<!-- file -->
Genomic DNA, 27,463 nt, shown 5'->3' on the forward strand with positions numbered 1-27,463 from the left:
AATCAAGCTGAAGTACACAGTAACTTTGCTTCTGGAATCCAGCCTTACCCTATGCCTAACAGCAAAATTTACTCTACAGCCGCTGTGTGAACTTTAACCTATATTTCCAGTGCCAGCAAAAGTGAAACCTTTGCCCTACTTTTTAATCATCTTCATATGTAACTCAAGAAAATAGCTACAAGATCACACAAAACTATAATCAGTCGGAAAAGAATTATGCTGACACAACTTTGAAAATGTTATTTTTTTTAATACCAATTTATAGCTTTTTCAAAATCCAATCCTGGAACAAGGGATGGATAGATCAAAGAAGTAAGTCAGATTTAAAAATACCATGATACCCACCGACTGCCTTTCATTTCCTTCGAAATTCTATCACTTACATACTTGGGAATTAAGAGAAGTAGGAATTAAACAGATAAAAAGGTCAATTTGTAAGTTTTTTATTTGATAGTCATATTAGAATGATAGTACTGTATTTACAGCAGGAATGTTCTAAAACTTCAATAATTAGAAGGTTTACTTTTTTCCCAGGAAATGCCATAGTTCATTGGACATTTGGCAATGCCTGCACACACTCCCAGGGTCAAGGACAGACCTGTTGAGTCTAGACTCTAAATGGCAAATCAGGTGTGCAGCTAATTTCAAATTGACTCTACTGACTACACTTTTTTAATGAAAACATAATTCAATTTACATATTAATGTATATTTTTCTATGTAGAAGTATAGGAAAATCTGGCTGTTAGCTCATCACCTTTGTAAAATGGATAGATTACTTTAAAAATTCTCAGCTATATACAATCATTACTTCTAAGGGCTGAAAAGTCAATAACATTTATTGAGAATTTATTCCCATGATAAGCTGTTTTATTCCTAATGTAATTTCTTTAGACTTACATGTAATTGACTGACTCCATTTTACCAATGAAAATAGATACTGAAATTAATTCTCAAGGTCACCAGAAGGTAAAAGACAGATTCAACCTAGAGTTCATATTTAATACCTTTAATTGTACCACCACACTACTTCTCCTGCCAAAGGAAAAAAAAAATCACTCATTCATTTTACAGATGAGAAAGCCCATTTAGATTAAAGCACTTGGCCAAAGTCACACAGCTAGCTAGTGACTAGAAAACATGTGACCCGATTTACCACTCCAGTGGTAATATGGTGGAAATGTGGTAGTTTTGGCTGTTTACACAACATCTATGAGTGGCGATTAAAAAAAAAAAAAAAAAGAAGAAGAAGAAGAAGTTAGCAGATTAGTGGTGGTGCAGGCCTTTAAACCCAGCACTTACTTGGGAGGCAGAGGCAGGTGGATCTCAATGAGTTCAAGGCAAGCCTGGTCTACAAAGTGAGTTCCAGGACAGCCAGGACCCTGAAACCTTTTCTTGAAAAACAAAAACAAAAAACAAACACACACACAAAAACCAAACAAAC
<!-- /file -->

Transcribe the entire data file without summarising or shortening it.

Genomic DNA, 27,463 nt, shown 5'->3' on the forward strand with positions numbered 1-27,463 from the left:
AATCAAGCTGAAGTACACAGTAACTTTGCTTCTGGAATCCAGCCTTACCCTATGCCTAACAGCAAAATTTACTCTACAGCCGCTGTGTGAACTTTAACCTATATTTCCAGTGCCAGCAAAAGTGAAACCTTTGCCCTACTTTTTAATCATCTTCATATGTAACTCAAGAAAATAGCTACAAGATCACACAAAACTATAATCAGTCGGAAAAGAATTATGCTGACACAACTTTGAAAATGTTATTTTTTTTAATACCAATTTATAGCTTTTTCAAAATCCAATCCTGGAACAAGGGATGGATAGATCAAAGAAGTAAGTCAGATTTAAAAATACCATGATACCCACCGACTGCCTTTCATTTCCTTCGAAATTCTATCACTTACATACTTGGGAATTAAGAGAAGTAGGAATTAAACAGATAAAAAGGTCAATTTGTAAGTTTTTTATTTGATAGTCATATTAGAATGATAGTACTGTATTTACAGCAGGAATGTTCTAAAACTTCAATAATTAGAAGGTTTACTTTTTTCCCAGGAAATGCCATAGTTCATTGGACATTTGGCAATGCCTGCACACACTCCCAGGGTCAAGGACAGACCTGTTGAGTCTAGACTCTAAATGGCAAATCAGGTGTGCAGCTAATTTCAAATTGACTCTACTGACTACACTTTTTTAATGAAAACATAATTCAATTTACATATTAATGTATATTTTTCTATGTAGAAGTATAGGAAAATCTGGCTGTTAGCTCATCACCTTTGTAAAATGGATAGATTACTTTAAAAATTCTCAGCTATATACAATCATTACTTCTAAGGGCTGAAAAGTCAATAACATTTATTGAGAATTTATTCCCATGATAAGCTGTTTTATTCCTAATGTAATTTCTTTAGACTTACATGTAATTGACTGACTCCATTTTACCAATGAAAATAGATACTGAAATTAATTCTCAAGGTCACCAGAAGGTAAAAGACAGATTCAACCTAGAGTTCATATTTAATACCTTTAATTGTACCACCACACTACTTCTCCTGCCAAAGGAAAAAAAAAATCACTCATTCATTTTACAGATGAGAAAGCCCATTTAGATTAAAGCACTTGGCCAAAGTCACACAGCTAGCTAGTGACTAGAAAACATGTGACCCGATTTACCACTCCAGTGGTAATATGGTGGAAATGTGGTAGTTTTGGCTGTTTACACAACATCTATGAGTGGCGATTAAAAAAAAAAAAAAAAAGAAGAAGAAGAAGAAGTTAGCAGATTAGTGGTGGTGCAGGCCTTTAAACCCAGCACTTACTTGGGAGGCAGAGGCAGGTGGATCTCAATGAGTTCAAGGCAAGCCTGGTCTACAAAGTGAGTTCCAGGACAGCCAGGACCCTGAAACCTTTTCTTGAAAAACAAAAACAAAAAACAAACACACACACAAAAACCAAACAAAC